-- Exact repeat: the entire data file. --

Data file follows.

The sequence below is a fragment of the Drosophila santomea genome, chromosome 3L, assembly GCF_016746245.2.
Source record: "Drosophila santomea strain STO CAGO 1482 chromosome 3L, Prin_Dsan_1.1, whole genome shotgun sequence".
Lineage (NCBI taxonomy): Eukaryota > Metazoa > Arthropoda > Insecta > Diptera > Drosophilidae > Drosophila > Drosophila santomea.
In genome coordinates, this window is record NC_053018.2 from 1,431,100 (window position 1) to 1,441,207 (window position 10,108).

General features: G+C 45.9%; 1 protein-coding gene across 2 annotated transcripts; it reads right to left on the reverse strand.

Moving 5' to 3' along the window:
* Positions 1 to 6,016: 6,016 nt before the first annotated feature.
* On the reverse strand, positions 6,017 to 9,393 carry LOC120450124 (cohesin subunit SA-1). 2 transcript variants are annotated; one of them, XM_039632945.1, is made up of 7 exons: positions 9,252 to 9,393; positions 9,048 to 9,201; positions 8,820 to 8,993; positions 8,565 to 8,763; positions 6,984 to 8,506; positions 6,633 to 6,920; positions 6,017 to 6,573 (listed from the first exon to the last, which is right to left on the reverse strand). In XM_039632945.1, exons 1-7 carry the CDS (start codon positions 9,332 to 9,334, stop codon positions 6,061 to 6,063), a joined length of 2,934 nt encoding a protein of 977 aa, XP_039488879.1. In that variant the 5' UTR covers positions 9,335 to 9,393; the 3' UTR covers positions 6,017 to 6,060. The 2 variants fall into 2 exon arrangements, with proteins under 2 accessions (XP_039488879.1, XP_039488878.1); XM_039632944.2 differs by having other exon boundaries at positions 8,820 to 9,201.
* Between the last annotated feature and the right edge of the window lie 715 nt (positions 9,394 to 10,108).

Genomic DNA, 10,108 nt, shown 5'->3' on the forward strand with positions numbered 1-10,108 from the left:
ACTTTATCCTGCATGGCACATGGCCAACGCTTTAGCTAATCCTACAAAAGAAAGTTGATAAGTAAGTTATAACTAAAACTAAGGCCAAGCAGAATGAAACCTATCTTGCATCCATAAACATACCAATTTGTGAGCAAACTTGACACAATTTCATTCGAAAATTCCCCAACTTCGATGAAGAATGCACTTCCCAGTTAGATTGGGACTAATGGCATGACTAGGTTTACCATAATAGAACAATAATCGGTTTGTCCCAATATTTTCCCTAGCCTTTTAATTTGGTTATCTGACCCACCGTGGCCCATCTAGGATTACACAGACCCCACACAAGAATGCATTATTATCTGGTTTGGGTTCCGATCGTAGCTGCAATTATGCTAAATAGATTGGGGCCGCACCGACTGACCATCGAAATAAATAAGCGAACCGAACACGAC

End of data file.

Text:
The sequence below is a fragment of the Drosophila santomea genome, chromosome 3L, assembly GCF_016746245.2.
Source record: "Drosophila santomea strain STO CAGO 1482 chromosome 3L, Prin_Dsan_1.1, whole genome shotgun sequence".
Lineage (NCBI taxonomy): Eukaryota > Metazoa > Arthropoda > Insecta > Diptera > Drosophilidae > Drosophila > Drosophila santomea.
In genome coordinates, this window is record NC_053018.2 from 1,431,100 (window position 1) to 1,441,207 (window position 10,108).

General features: G+C 45.9%; 1 protein-coding gene across 2 annotated transcripts; it reads right to left on the reverse strand.

Moving 5' to 3' along the window:
* Positions 1 to 6,016: 6,016 nt before the first annotated feature.
* On the reverse strand, positions 6,017 to 9,393 carry LOC120450124 (cohesin subunit SA-1). 2 transcript variants are annotated; one of them, XM_039632945.1, is made up of 7 exons: positions 9,252 to 9,393; positions 9,048 to 9,201; positions 8,820 to 8,993; positions 8,565 to 8,763; positions 6,984 to 8,506; positions 6,633 to 6,920; positions 6,017 to 6,573 (listed from the first exon to the last, which is right to left on the reverse strand). In XM_039632945.1, exons 1-7 carry the CDS (start codon positions 9,332 to 9,334, stop codon positions 6,061 to 6,063), a joined length of 2,934 nt encoding a protein of 977 aa, XP_039488879.1. In that variant the 5' UTR covers positions 9,335 to 9,393; the 3' UTR covers positions 6,017 to 6,060. The 2 variants fall into 2 exon arrangements, with proteins under 2 accessions (XP_039488879.1, XP_039488878.1); XM_039632944.2 differs by having other exon boundaries at positions 8,820 to 9,201.
* Between the last annotated feature and the right edge of the window lie 715 nt (positions 9,394 to 10,108).

Genomic DNA, 10,108 nt, shown 5'->3' on the forward strand with positions numbered 1-10,108 from the left:
ACTTTATCCTGCATGGCACATGGCCAACGCTTTAGCTAATCCTACAAAAGAAAGTTGATAAGTAAGTTATAACTAAAACTAAGGCCAAGCAGAATGAAACCTATCTTGCATCCATAAACATACCAATTTGTGAGCAAACTTGACACAATTTCATTCGAAAATTCCCCAACTTCGATGAAGAATGCACTTCCCAGTTAGATTGGGACTAATGGCATGACTAGGTTTACCATAATAGAACAATAATCGGTTTGTCCCAATATTTTCCCTAGCCTTTTAATTTGGTTATCTGACCCACCGTGGCCCATCTAGGATTACACAGACCCCACACAAGAATGCATTATTATCTGGTTTGGGTTCCGATCGTAGCTGCAATTATGCTAAATAGATTGGGGCCGCACCGACTGACCATCGAAATAAATAAGCGAACCGAACACGAC